Richard Garside examines the thinking behind the launch of the competition for probation contracts in England and Wales.
Today marks the next stage in the Transforming Rehabilitation programme, with the launch of the competition to deliver the bulk of probation work in England and Wales.
The contracts, split into 21 areas across England and Wales, are worth an estimated £450 million a year. The results of the competition are due to be announced next year, with the new contracts being rolled out during 2015.
Successful bidders will be responsible for the majority of future probation caseloads: the so-called 'low-' and 'medium-' risk individuals serving community sentences, as well as those released from prison at the end of their sentence. The Probation Service will be responsible for the much smaller 'high-risk' group.
As part of the plans, first announced in the Transforming Rehabilitation strategy document published in May this year, the Probation Service also faces major structural change. A new 'public sector probation service', directly managed by the Ministry of Justice, is to replace the 35 Probation Trusts, themselves only set up in 2008.
The Probation Trusts, only a year ago seen as central to the government's plans to contract out probation work, have been sidelined and face an uncertain future at best.
Ian Lawrence, acting general secretary of the probation and family courts staff union Napo, is unconvinced. Quoted in this morning's Guardian, he claims the plans put public safety at risk:
'If it's not bad enough that this government doesn't care about jobs, professionalism and people's livelihoods, not caring about public safety is a downright disgrace and a total failure on their part to fulfil their duty to society.'
Probation staff are due to stage a walk out today in protest.
To understand the government's thinking on the great probation sell-off, it is important to keep in mind at least two related issues:
- the government's priorities in relation to public sector reform in general; and
- the perceived failings of the existing National Offender Management Service structures, including the Probation Service, in particular.
On the first of these, the government is committed to a dual priority of public sector reform and the creation of more business opportunities for the private sector. As the prime minister and deputy prime minister explained in their joint Foreword to the coalition's mid-term review:
'Dealing with the deficit may have been our first task, but our most important task is to build a stronger, more balanced economy capable of delivering lasting growth and widely shared prosperity. In essence, this involves two things: growing the private sector, and reforming the public sector so that what the Government does – and the money it spends – boosts, rather than undermines, Britain’s competitiveness'.
From this standpoint, the great probation sell-off ticks both boxes: an offender management marketplace in which the private sector can bid for business and a reformed public sector probation service.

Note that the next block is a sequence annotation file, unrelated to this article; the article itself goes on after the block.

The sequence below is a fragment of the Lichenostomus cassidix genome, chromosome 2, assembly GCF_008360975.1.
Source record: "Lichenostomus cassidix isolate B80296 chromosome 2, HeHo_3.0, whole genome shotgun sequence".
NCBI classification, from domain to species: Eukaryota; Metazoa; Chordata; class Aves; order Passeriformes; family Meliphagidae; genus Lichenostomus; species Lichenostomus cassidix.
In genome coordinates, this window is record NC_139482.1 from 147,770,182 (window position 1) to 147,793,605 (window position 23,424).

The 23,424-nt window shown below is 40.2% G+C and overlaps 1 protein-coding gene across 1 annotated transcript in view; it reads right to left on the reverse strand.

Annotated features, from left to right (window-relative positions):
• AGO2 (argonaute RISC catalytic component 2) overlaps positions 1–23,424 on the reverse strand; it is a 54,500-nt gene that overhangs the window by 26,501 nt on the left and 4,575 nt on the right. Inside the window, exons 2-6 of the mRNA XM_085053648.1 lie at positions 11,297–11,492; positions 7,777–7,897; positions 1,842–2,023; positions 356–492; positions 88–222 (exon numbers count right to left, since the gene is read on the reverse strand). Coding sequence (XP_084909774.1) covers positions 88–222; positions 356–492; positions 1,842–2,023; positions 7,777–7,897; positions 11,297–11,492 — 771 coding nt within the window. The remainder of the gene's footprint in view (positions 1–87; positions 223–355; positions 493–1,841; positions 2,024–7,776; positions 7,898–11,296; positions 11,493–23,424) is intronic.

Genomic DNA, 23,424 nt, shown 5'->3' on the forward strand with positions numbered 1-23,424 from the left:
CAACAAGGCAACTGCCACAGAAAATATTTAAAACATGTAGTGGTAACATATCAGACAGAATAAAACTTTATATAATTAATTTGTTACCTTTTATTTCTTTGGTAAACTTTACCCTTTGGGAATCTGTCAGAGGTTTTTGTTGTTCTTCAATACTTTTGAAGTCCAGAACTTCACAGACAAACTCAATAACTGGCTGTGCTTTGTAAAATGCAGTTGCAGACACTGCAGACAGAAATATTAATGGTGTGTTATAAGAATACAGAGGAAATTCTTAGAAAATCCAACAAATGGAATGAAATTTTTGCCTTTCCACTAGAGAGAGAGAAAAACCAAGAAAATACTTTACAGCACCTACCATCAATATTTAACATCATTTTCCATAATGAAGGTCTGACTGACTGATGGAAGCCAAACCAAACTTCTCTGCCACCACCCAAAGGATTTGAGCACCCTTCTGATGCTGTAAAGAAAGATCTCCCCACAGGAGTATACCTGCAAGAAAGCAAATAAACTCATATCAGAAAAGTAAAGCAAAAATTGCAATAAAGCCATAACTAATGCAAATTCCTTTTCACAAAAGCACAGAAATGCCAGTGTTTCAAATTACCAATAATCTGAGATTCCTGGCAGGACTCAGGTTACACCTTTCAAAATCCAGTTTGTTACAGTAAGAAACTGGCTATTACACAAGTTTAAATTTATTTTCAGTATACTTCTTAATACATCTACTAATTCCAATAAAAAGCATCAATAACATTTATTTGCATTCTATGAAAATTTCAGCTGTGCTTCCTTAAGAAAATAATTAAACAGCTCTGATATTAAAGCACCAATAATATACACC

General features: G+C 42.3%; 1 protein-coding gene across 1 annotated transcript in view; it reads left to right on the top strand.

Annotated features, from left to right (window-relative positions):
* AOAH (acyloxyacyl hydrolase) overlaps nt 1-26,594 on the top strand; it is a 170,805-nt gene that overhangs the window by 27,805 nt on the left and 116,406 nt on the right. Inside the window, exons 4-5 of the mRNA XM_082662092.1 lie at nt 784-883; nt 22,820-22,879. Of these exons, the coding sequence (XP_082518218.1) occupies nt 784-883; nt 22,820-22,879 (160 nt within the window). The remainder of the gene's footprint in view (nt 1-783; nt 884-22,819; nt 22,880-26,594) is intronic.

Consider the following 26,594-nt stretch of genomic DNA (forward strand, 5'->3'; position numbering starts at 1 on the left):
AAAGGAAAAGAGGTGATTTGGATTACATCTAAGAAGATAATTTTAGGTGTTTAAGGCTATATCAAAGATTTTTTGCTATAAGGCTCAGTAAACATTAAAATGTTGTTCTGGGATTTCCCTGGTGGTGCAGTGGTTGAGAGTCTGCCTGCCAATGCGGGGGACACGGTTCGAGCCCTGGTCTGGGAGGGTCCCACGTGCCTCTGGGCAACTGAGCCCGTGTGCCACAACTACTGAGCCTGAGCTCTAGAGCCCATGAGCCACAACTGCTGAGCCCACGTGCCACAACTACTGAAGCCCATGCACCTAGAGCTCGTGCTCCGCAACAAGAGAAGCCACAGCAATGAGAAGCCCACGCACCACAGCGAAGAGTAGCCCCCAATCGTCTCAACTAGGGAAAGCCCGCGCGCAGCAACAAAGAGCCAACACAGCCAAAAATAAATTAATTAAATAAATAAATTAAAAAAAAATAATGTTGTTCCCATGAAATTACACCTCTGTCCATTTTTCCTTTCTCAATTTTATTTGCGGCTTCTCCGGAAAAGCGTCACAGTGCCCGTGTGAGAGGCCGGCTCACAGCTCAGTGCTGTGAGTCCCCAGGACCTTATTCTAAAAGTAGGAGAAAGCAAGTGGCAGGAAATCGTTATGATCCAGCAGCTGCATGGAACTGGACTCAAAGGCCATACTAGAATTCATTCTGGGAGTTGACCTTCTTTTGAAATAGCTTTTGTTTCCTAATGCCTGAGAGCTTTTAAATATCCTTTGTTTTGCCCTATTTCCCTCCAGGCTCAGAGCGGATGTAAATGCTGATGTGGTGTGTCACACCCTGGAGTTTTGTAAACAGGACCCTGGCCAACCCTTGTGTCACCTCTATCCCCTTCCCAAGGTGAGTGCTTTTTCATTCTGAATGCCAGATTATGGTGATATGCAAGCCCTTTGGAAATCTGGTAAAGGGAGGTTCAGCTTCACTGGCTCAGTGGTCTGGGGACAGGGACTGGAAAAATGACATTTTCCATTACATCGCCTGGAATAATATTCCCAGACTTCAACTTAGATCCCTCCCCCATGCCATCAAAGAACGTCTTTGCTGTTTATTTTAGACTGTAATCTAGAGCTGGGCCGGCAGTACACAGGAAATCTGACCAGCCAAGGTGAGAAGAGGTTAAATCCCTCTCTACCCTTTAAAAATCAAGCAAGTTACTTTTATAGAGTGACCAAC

On the second of these, an emerging consensus on the perceived failings of the National Offender Management Service structure in general and the Probation Service in particular has been been apparent for some time.
These perceived failings, it should be added, relate to the ability of the existing structures to service the new offender management marketplace, rather than in any necessary failings in day-to-day operations. As the Probation Association and Probation Chiefs Association pointed out in their joint response to theTransforming Rehabilitation consultation, the Probation Service is the first and only public service to receive the British Quality Foundation’s gold medal for excellence, and has been judged as consistently high-performing by the Ministry of Justice’s own measures.
A National Audit Office report on the National Offender Management Service in September 2012 noted that Probation Trusts, while central to the Ministry of Justice's commissioning agenda had a ‘fundamentally different relationship’ to the department as independent, local bodies. This point was picked up as problematic by a report from the House of Commons Public Accounts Committee in March 2013. In the same report the Committee also stated that it was:
'not convinced that probation trusts have the infrastructure and skills they need to commission probation services'.
In a separate report, the House of Commons Justice Committee, argued that the existing National Offender Management Service structure was ‘inadequate’ and that previous attempts to bring prisons and probation closer together had been 'little more than a sticking plaster'. It added:
'We have long argued that the difficulties NOMS has experienced in reducing reoffending are inherent in its current structure and that there should be a more ambitious integrated system of offender management involving the commissioning of both prison and probation services in defined geographical areas'.
In short, the way the Ministry of Justice is going about the great probation sell off is about preparing the public sector to support the creation of an offender management marketplace, delivering both on the government's high level priorities and addressing perceived weaknesses in current structures.
Having sought in the first two years of coalition government to adapt the marketplace to the existing prison and probation structures, the Ministry of Justice is now embarked on doing the opposite: adapting prison and probation structures to the offender management marketplace.
For those who see the current plans as little short of irresponsible this makes little sense.
There is, though, an underlying logic at work.